A deadly viral outbreak in China has led to a wave of travel and commerce restrictions between the two largest economies, disruptions that could knock billions from the US tourism industry this year.
Airlines and hotels have increasingly braced for a blow to business in recent days as Americans ramped up efforts to contain the coronavirus, which has killed more than 1,100 globally and spread to at least two dozen countries. The Trump administration announced a travel ban with China in early February, and major airlines have suspended flights to and from that country until April.
China has emerged as the largest source of American travel-related exports, spending about $34 billion on travel and transportation services last year. But the coronavirus could result in a 28% drop in Chinese visits to the US in 2020, according to estimates from Tourism Economics, a branch of Oxford Economics.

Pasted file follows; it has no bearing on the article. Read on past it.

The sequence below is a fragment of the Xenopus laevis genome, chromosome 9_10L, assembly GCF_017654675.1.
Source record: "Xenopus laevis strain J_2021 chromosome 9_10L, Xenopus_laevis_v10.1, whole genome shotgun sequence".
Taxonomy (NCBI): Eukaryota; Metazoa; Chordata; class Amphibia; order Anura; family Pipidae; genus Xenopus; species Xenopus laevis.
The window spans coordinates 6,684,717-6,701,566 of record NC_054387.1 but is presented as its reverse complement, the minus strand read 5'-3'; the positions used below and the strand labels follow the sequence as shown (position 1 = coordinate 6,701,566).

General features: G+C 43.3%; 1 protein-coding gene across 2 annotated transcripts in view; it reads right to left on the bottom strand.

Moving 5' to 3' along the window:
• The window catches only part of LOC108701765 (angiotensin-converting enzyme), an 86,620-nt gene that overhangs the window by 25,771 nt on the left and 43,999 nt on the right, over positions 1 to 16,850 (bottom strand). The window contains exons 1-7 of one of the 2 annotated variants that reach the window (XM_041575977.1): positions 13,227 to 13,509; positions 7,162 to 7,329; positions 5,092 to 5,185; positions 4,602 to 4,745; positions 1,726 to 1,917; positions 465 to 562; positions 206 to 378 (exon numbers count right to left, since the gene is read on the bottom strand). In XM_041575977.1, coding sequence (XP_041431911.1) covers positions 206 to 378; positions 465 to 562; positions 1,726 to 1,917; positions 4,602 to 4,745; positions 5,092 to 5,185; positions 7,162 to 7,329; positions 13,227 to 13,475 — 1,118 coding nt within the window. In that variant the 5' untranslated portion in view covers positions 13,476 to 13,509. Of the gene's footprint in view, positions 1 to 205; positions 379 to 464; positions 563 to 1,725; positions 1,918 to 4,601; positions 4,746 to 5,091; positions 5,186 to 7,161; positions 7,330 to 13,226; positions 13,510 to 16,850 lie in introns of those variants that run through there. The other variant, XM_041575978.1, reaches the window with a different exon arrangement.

The coronavirus is expected to have a more significant impact on travel than SARS, or severe acute respiratory syndrome, in the early 2000s. Visits from China to the US have increased nearly 13-fold since 2002 to an estimated 2.8 million last year, the consulting and data company estimated.
From tourism to international supply chains, China has become far more intertwined with the world market since then. With stores and factories idled across the second-largest economy, the coronavirus outbreak is stalling activity more broadly.
“China is a far more important driver of the global economy than it was in 2003 during SARS and further disruption to production and travel will continue to create meaningful global ripples,” said Richard Falkenrath, the chief security officer at Bridgewater Associates.
A recent Morning Consult survey found that 44% of respondents said they were less likely to travel abroad over the next six months because of the coronavirus. Travelers were also reluctant to take trips within the country, with 17% saying they were less likely to do so following the outbreak.
“If enough consumers push back their plans until later in the year, corporate earnings may reflect atypical seasonality,” said John Leer, an economist at Morning Consult.